(P63) Suffering, victims and photographic ‘evidence’ in contemporary histories of Indonesia and East Timor


Single Panel


Session 11
Fri 13:30-15:00 K10 | 2.25


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This panel examines how artists, journalists, and amateur photographers in Indonesia and East Timor have used photography to support or refute political narratives of suffering and victimhood in a variety of contexts, including famine, anti-Chinese violence, the Indonesian National Revolution, and the mass killings of 1965-6. Whereas the quintessential genre for
representing political violence remains the journalistic atrocity image, our papers will address a broader, shape-shifting image ecology within which violence and suffering come into appearance. Tracking how journalistic images are made to do new kinds of communicative labor beyond bearing witness to violence, the papers also examine other image-genres, such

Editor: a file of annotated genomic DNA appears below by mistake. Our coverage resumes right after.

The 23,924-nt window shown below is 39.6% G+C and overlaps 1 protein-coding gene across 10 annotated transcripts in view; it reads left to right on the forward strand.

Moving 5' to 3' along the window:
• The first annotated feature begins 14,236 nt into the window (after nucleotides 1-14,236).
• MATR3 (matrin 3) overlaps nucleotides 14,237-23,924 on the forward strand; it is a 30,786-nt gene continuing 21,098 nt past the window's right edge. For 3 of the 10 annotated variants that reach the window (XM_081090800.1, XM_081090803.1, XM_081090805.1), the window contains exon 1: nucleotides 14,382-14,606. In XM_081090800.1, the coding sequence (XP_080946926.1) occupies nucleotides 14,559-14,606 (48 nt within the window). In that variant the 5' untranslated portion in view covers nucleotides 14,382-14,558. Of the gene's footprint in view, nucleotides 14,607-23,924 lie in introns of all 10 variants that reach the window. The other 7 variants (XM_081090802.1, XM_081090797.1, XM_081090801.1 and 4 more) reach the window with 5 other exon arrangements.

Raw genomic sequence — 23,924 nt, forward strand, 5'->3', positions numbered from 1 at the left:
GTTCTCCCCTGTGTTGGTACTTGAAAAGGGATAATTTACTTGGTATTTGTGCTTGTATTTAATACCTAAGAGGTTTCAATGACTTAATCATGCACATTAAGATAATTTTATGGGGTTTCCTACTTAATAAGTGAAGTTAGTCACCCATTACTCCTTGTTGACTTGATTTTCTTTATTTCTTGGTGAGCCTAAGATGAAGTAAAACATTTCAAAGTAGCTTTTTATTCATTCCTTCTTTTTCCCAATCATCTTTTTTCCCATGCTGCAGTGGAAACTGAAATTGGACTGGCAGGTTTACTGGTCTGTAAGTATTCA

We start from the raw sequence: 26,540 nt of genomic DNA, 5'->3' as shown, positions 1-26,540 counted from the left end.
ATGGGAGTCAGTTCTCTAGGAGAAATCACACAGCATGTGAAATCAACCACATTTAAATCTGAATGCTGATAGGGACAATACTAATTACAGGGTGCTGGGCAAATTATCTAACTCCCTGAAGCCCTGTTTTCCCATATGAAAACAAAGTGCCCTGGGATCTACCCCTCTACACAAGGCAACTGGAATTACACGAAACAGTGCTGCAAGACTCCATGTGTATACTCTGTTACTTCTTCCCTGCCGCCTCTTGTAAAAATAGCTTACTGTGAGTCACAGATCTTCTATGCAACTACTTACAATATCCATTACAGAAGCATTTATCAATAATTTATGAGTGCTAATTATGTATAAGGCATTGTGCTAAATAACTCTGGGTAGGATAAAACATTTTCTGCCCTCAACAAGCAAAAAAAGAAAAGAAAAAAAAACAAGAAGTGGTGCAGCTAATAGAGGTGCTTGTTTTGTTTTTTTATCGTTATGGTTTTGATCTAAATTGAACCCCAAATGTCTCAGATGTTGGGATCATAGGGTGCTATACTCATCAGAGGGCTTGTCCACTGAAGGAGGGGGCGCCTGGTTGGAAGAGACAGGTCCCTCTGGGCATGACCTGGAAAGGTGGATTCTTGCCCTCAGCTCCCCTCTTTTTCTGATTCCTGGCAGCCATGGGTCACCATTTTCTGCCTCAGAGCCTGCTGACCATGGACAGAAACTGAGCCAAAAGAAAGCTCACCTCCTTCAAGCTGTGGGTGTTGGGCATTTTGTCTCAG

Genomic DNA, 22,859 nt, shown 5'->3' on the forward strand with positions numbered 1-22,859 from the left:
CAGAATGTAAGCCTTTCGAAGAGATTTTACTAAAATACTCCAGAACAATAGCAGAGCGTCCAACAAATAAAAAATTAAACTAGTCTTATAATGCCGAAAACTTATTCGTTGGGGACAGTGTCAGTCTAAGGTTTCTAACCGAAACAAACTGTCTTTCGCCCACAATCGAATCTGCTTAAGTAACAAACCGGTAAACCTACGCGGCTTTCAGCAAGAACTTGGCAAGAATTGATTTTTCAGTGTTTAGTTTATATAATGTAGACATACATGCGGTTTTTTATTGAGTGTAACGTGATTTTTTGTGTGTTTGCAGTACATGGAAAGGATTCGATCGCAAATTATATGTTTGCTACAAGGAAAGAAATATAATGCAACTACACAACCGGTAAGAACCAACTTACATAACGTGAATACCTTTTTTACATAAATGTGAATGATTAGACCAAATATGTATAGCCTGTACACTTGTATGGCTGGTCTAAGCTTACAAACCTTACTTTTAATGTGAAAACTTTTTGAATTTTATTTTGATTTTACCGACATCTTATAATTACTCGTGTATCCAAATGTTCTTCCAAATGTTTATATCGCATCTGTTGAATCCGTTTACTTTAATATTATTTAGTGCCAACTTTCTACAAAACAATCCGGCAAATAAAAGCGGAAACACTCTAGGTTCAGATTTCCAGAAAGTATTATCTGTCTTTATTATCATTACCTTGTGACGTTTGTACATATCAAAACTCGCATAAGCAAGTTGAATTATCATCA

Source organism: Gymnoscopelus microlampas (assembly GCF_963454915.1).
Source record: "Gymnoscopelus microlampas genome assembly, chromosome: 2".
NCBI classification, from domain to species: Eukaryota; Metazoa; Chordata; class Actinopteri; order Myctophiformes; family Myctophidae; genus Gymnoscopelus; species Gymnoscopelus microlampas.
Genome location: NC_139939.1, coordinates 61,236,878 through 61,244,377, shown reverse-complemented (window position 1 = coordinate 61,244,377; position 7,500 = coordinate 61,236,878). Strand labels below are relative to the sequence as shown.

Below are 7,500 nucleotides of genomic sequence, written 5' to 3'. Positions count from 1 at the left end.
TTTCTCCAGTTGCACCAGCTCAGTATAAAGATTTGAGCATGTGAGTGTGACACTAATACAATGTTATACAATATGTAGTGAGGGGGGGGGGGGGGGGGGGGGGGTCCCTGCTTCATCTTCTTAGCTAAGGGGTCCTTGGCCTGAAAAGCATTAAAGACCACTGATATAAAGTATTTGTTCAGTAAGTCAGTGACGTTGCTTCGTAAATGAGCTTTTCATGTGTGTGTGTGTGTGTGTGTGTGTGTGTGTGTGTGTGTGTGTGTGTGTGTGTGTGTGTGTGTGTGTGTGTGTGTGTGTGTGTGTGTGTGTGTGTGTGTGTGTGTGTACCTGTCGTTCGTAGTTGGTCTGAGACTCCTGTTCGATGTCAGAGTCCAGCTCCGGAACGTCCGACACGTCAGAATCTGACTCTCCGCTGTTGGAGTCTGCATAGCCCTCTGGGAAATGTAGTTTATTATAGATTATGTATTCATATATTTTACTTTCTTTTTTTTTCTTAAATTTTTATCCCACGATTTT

as documentation by perpetrators, art images based on photographs, family photographs, and identity photos. We aim to investigate the important role of local and international viewers of such images – not just their makers – in shaping social and political consensus, dissent, and change. We hope to engage with theoretical debates about evidentiary versus creative
frameworks for understanding photographs of suffering and atrocity in ethnographic and historical approaches to interdisciplinary scholarship on disaster, conflict, and dissent in Southeast Asian studies.